Apparatus and method for preventing a vehicle from running out of fuel [application US20140277920A1, status “granted”] attacks a simple problem by making it into a complicated problem. This is the problem, as the patent application describes it: “A vehicle may run out of fuel if the driver is preoccupied or forgetful to refuel. An operator may be left stranded far from any location where he can obtain more fuel. Currently, vehicles contain a fuel gauge which displays the level of fuel for an operator to attempt to prevent this unfortunate scenario. However, a fuel gauge on a vehicle may read empty when there is still fuel remaining in the vehicle. This may condition the operator to disregard the warning and continue to drive the vehicle, sometimes to the point where the fuel actually does run out.”

The patent application includes this summary, in the form of a drawing, of the proposed solution to that problem:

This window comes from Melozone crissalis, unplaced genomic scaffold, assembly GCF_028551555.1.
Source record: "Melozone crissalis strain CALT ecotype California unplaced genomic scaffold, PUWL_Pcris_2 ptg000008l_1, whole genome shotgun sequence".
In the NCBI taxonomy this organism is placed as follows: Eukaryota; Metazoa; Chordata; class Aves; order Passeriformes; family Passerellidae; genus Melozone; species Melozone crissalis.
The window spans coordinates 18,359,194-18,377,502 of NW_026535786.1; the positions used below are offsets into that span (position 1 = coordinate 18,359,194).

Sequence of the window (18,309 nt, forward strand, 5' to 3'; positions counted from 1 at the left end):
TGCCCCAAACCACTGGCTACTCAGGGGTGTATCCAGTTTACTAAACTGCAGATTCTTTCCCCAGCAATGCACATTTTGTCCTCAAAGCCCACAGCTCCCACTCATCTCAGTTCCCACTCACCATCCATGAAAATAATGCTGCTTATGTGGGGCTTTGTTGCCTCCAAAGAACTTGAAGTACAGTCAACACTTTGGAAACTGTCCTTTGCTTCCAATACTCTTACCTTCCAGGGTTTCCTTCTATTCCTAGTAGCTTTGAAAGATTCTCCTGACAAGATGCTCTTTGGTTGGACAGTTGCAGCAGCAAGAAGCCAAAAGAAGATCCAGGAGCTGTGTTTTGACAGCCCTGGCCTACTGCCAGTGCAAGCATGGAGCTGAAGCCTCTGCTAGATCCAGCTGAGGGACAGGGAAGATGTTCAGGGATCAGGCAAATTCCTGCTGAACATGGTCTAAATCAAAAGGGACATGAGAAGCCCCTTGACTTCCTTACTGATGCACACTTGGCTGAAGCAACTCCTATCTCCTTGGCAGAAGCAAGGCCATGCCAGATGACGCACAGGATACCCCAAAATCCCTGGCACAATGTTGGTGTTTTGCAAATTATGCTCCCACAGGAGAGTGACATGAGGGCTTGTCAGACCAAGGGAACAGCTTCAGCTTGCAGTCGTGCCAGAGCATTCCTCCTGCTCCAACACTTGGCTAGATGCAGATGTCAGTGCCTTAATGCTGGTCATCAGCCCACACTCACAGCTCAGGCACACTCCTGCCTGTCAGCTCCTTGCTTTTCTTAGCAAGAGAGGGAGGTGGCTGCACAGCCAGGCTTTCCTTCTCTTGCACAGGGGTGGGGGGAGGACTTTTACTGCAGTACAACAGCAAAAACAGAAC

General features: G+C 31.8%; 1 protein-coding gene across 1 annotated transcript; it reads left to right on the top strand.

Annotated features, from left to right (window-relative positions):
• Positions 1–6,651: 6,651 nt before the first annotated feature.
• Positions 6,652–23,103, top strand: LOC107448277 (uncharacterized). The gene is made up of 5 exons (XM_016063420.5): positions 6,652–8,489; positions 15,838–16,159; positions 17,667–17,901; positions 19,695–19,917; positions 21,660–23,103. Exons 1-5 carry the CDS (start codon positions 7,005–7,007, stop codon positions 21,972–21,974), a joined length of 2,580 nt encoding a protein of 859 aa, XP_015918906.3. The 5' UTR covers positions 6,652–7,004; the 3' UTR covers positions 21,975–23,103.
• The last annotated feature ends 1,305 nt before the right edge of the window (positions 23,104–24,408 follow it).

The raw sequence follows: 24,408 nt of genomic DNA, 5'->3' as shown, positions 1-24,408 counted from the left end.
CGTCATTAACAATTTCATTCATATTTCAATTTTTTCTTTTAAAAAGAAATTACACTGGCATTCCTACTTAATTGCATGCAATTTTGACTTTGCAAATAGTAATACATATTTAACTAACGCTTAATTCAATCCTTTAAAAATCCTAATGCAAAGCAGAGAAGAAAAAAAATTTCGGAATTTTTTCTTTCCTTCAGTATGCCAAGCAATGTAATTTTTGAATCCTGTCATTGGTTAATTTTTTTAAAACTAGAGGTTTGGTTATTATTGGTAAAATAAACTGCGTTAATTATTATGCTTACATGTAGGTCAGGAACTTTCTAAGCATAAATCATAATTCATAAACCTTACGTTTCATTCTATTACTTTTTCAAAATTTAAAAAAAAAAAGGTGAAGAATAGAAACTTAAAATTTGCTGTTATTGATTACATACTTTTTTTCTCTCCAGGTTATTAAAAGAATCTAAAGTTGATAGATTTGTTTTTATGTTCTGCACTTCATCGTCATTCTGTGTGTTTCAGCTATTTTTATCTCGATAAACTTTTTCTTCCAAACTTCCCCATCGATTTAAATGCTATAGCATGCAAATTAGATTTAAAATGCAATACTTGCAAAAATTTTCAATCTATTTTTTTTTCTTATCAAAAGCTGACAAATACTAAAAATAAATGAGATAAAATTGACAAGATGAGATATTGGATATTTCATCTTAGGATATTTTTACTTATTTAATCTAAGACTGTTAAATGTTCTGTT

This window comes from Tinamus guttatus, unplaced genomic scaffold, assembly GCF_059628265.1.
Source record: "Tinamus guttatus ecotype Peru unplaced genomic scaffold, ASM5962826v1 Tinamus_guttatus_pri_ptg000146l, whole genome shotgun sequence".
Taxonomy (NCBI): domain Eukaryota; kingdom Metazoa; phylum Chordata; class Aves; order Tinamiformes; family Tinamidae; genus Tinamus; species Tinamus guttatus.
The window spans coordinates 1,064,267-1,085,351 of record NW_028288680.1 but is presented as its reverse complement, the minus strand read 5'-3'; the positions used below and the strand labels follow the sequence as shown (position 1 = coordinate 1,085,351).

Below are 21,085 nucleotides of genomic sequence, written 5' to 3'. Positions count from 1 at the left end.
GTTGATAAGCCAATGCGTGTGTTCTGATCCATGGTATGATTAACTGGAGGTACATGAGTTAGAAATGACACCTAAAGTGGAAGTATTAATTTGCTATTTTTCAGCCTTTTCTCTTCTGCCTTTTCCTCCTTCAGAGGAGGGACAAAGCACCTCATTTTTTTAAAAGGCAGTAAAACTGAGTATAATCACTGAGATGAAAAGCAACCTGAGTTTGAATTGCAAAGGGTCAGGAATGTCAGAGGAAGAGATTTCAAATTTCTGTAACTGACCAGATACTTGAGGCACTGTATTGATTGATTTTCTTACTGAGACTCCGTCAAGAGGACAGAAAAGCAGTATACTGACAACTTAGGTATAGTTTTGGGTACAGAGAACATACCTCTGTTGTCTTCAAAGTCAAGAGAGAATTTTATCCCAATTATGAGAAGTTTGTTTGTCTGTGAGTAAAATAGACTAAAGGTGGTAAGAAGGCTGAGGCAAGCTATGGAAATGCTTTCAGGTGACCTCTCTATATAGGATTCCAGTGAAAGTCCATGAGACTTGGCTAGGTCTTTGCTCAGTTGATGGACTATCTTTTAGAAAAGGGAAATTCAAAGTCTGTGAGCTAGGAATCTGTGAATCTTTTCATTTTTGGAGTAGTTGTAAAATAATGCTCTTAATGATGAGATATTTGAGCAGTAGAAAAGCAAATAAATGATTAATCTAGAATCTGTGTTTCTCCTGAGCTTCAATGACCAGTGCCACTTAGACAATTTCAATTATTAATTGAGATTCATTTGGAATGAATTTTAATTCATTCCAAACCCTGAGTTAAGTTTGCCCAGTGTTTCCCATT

These are just three of the many patent applications filed by Keith Raniere, whose interests and ambitions may be unique.

Keith Raniere has a company called NXIVM. The company’s name is a summary, perhaps clear in some way, of its activities. Many of Keith Raniere’s patents are assigned (in the filings with the US patent office) to a company called First Principles, Inc., which in its paperwork appears to be geared towards selling things to the US government. Another of Keith Raniere’s organizations says “Keith Raniere holds many titles to his name—scientist, mathematician, philosopher, entrepreneur, educator, inventor and author—but perhaps the most poignant among them is that of humanitarian.”